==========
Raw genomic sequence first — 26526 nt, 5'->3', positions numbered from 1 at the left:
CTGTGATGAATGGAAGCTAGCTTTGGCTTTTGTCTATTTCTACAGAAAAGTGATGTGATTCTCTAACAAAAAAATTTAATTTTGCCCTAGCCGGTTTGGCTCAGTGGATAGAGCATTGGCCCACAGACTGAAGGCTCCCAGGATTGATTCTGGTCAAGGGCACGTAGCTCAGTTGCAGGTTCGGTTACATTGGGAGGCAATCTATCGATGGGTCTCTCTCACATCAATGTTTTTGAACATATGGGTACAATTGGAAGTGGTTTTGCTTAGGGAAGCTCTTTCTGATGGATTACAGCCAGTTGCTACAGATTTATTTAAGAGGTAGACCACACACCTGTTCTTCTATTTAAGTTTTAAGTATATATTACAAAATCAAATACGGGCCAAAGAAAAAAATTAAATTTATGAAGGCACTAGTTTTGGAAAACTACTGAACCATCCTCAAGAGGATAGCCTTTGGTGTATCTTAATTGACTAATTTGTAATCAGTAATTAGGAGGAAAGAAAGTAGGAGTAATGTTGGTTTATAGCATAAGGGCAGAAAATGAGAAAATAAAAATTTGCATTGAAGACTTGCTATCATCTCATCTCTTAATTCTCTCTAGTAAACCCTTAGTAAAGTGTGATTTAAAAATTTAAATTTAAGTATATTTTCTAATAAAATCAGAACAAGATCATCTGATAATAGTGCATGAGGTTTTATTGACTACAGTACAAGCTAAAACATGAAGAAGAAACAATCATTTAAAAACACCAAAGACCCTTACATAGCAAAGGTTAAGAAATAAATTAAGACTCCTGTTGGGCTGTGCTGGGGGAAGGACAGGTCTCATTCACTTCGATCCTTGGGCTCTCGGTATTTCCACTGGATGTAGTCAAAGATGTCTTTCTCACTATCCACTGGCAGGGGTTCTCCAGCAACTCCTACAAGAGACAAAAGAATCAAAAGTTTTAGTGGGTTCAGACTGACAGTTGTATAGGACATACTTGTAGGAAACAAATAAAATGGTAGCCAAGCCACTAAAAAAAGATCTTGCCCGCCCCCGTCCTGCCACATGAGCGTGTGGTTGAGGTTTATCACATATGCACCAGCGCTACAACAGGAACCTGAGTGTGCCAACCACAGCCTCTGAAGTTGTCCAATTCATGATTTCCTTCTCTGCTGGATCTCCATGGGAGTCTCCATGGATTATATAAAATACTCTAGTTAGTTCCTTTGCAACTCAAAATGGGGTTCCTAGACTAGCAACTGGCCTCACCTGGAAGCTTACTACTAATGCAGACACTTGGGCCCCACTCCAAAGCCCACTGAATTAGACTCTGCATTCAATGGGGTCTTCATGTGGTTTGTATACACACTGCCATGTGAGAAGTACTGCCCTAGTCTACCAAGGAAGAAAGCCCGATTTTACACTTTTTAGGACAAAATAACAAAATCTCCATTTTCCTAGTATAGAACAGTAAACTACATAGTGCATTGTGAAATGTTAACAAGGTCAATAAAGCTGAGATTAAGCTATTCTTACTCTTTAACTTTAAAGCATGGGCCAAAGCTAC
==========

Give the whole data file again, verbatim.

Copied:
Raw genomic sequence first — 26526 nt, 5'->3', positions numbered from 1 at the left:
CTGTGATGAATGGAAGCTAGCTTTGGCTTTTGTCTATTTCTACAGAAAAGTGATGTGATTCTCTAACAAAAAAATTTAATTTTGCCCTAGCCGGTTTGGCTCAGTGGATAGAGCATTGGCCCACAGACTGAAGGCTCCCAGGATTGATTCTGGTCAAGGGCACGTAGCTCAGTTGCAGGTTCGGTTACATTGGGAGGCAATCTATCGATGGGTCTCTCTCACATCAATGTTTTTGAACATATGGGTACAATTGGAAGTGGTTTTGCTTAGGGAAGCTCTTTCTGATGGATTACAGCCAGTTGCTACAGATTTATTTAAGAGGTAGACCACACACCTGTTCTTCTATTTAAGTTTTAAGTATATATTACAAAATCAAATACGGGCCAAAGAAAAAAATTAAATTTATGAAGGCACTAGTTTTGGAAAACTACTGAACCATCCTCAAGAGGATAGCCTTTGGTGTATCTTAATTGACTAATTTGTAATCAGTAATTAGGAGGAAAGAAAGTAGGAGTAATGTTGGTTTATAGCATAAGGGCAGAAAATGAGAAAATAAAAATTTGCATTGAAGACTTGCTATCATCTCATCTCTTAATTCTCTCTAGTAAACCCTTAGTAAAGTGTGATTTAAAAATTTAAATTTAAGTATATTTTCTAATAAAATCAGAACAAGATCATCTGATAATAGTGCATGAGGTTTTATTGACTACAGTACAAGCTAAAACATGAAGAAGAAACAATCATTTAAAAACACCAAAGACCCTTACATAGCAAAGGTTAAGAAATAAATTAAGACTCCTGTTGGGCTGTGCTGGGGGAAGGACAGGTCTCATTCACTTCGATCCTTGGGCTCTCGGTATTTCCACTGGATGTAGTCAAAGATGTCTTTCTCACTATCCACTGGCAGGGGTTCTCCAGCAACTCCTACAAGAGACAAAAGAATCAAAAGTTTTAGTGGGTTCAGACTGACAGTTGTATAGGACATACTTGTAGGAAACAAATAAAATGGTAGCCAAGCCACTAAAAAAAGATCTTGCCCGCCCCCGTCCTGCCACATGAGCGTGTGGTTGAGGTTTATCACATATGCACCAGCGCTACAACAGGAACCTGAGTGTGCCAACCACAGCCTCTGAAGTTGTCCAATTCATGATTTCCTTCTCTGCTGGATCTCCATGGGAGTCTCCATGGATTATATAAAATACTCTAGTTAGTTCCTTTGCAACTCAAAATGGGGTTCCTAGACTAGCAACTGGCCTCACCTGGAAGCTTACTACTAATGCAGACACTTGGGCCCCACTCCAAAGCCCACTGAATTAGACTCTGCATTCAATGGGGTCTTCATGTGGTTTGTATACACACTGCCATGTGAGAAGTACTGCCCTAGTCTACCAAGGAAGAAAGCCCGATTTTACACTTTTTAGGACAAAATAACAAAATCTCCATTTTCCTAGTATAGAACAGTAAACTACATAGTGCATTGTGAAATGTTAACAAGGTCAATAAAGCTGAGATTAAGCTATTCTTACTCTTTAACTTTAAAGCATGGGCCAAAGCTAC